Yesterday we heard Curt Schilling say that Hillary Clinton “should be buried under a jail somewhere,” and then we learned that ESPN was “addressing” the matter. What that means is unclear. In the past ESPN has looked the other way at some of Schilling’s controversial comments while punishing him for others.
Schilling himself, however, suspects that if ESPN does take any action over this that it will be his firing.
This is from his Facebook interaction with someone late last night, commenting on the story that ESPN was addressing the matter. I’ve not screen-capped the people with whom he was speaking because they’re not public people and their comments aren’t necessary to understand Schilling’s comments, but as of this moment you can see the entire conversation on Schilling’s public Facebook page:
The person to whom he was speaking then suggests that ESPN may suspend him for a period of perhaps 90 days. Schilling counters:
Schilling knows the dynamic between he and his employer better than anyone, it should be assumed. Maybe he’s being dramatic. Maybe he knows he’s on a short leash. I suppose we’ll soon know.
Either way, Schilling has said far worse things than offering his opinion that a leading presidential candidate should be dead and buried. One would assume, however, that at some point the issue with ESPN is not the specific thing that Schilling says but the cumulative nature of his controversial statements. No straw weighs particularly much, after all, but at some point one additional one breaks the camel’s back.
Former big league pitcher Jason Isringhausen was on MLB Network radio today and said that, in the minors if he and his teammates didn’t pitch nine innings, they “got a talking to.” He added that they didn’t watch pitch counts as much as they do today.
I haven’t heard the audio of it yet — that bit was tweeted out by the radio people — so I’m going to assume that it was a matter-of-fact statement rather than the cliched, judgmental “back in my day we were tougher” thing for which ex-ballplayers are notorious. I mean, we have to assume it was simply a statement of fact and, if anything, he was lamenting the way things were back in his day, right? Because if there is one single thing that defines Isringhausen’s experience coming up as a young pitcher it was devastating arm injuries to him and his Generation K brothers, Bill Pulsipher and Paul Wilson, who presumably had to go nine as well.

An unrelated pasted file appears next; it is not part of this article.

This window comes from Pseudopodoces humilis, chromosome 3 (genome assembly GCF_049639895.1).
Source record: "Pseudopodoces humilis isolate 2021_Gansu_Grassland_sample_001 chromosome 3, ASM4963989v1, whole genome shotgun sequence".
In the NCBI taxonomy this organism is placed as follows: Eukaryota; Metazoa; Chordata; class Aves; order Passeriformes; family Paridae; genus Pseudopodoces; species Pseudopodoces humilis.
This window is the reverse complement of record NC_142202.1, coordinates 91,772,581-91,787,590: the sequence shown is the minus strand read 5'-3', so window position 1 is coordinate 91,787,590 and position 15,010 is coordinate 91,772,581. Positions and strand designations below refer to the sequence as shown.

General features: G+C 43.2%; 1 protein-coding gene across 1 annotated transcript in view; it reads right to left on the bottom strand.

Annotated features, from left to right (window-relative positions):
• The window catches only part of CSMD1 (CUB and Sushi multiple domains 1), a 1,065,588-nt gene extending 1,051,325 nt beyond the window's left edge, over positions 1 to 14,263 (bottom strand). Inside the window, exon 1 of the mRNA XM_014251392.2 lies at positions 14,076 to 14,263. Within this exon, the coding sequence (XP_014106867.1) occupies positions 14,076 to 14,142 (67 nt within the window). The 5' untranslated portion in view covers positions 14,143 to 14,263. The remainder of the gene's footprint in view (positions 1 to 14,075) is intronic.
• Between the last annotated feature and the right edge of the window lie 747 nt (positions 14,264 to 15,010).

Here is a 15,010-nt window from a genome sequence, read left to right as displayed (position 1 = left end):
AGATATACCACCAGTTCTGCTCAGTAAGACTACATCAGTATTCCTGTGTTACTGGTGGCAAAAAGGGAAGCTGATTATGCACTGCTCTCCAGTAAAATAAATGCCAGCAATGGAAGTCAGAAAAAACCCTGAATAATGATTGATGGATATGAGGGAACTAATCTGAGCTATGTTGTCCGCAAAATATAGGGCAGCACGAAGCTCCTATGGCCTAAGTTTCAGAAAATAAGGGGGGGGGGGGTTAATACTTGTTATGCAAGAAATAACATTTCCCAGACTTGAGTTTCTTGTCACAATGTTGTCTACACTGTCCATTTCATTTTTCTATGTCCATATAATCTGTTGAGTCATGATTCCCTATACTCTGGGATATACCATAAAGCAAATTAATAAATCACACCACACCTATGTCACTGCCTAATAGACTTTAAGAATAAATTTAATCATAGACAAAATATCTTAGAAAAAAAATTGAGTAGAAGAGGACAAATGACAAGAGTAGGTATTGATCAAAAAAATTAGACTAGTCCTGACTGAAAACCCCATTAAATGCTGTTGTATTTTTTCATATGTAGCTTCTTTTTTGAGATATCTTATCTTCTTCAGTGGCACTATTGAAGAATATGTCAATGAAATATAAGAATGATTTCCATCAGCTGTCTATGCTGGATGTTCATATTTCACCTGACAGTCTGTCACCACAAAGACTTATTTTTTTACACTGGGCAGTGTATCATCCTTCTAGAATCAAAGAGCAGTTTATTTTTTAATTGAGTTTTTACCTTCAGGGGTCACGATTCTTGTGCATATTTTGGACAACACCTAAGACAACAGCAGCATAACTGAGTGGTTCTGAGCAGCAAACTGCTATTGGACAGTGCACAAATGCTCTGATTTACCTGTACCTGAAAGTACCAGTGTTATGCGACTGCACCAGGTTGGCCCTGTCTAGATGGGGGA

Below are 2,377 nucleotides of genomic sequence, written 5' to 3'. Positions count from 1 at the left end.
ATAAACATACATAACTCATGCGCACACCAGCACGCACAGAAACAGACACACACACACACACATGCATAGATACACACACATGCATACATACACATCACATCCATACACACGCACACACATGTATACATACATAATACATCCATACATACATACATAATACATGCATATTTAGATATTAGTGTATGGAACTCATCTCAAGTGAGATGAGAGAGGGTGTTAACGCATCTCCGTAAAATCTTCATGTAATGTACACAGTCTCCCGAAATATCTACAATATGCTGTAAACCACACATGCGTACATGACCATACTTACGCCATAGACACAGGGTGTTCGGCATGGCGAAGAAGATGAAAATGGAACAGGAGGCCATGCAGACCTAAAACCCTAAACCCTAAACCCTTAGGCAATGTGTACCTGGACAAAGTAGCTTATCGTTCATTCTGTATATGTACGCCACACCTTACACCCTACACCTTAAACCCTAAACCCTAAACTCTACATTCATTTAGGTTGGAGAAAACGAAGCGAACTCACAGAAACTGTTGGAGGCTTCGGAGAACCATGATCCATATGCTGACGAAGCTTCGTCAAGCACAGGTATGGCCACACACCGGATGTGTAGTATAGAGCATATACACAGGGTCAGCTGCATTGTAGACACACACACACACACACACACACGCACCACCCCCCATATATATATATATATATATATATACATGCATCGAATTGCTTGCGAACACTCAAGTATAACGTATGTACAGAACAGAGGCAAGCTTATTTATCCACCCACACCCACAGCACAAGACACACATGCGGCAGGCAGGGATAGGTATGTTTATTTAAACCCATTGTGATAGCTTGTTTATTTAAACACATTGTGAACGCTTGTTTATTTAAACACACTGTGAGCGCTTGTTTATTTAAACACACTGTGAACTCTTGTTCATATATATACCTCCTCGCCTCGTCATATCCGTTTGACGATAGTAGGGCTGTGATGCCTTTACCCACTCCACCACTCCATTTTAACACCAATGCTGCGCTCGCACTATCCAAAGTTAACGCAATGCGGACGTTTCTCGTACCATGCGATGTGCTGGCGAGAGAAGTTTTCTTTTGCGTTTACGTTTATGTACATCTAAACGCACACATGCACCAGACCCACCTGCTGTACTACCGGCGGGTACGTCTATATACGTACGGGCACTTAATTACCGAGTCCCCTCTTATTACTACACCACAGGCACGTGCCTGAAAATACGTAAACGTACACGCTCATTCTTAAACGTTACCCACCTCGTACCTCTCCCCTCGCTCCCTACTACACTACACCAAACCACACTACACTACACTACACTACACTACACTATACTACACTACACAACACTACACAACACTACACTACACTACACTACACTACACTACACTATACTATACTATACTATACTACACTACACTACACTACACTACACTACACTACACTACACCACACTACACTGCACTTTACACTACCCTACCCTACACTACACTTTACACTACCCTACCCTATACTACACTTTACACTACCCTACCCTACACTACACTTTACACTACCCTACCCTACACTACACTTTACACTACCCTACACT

Pulsipher pitched 200 innings as a 21-year-old minor leaguer in 1994 and over 200 innings between the minors and the bigs in 1995. Then he tore his elbow ligaments to pieces. Paul Wilson pitched 186 in his last full year in the minors and then quickly succumbed to injuries. Isringhausen likewise had heavy usage in his last two years in the minors and broke down not too long after his big league debut. Unlike the other two he managed to have fairly lengthy big league career, but he ended up having two or three Tommy John surgeries too and his promise, like his fellow members of Generation K, was unfulfilled due to physical damage which may very well have been a product of overwork.
Bill James’s Historical Abstract had a running feature called “Old Ballplayers Never Die” in which he chronicled how, going all the way back to the 19th century, retired players lamented how the new generation was comprised of a bunch of coddled weaklings. It’s been 15 years since he updated it, but if he wanted to do I presume he’ll still have a lot of material with which to work.
Most of us first heard about Yoenis Cespedes‘ golf game last October when, to the chagrin of some in the media and some fans the media riled up, Cespedes decided to take in a round before a playoff game against the Cubs. The controversy, to the extent it even qualified as one, basically ended when the Mets got past the Cubs and moved on to the World Series.
Since then we’ve learned that Cespedes has a passion for golf and spends all of his free time on the links. Yesterday, as part of a video shoot for SNY, a couple of members of the media joined Yo on the course as he played nine holes with Jeff Wilpon. Marc Carig of Newsday was one of them and his story is a great read.
Warning: If you’re a long-struggling golfer, you may wish to skip it because it will only make your blood boil. See, Cespedes never picked up a club until 2014 and now regularly shoots no worse than the low 80s, often breaking that (he shot a 79 yesterday). Indeed, his first-ever round was the only time he shot over 100. Ballplayers probably get less credit for freakish athleticism than football or basketball players, but make no mistake: they’re not like you and me. Cespedes certainly isn’t.
Bonus fun: Cespedes’ 79 came despite the fact that he didn’t have his cigarettes with him. He smokes Marlboro reds out on the course and says they help him to relax. Because they were taping his first nine, however, he had to go without. His reaction to that: “Ay yai yai!”
But he soldiered on and played through it. Because he’s a ballplayer.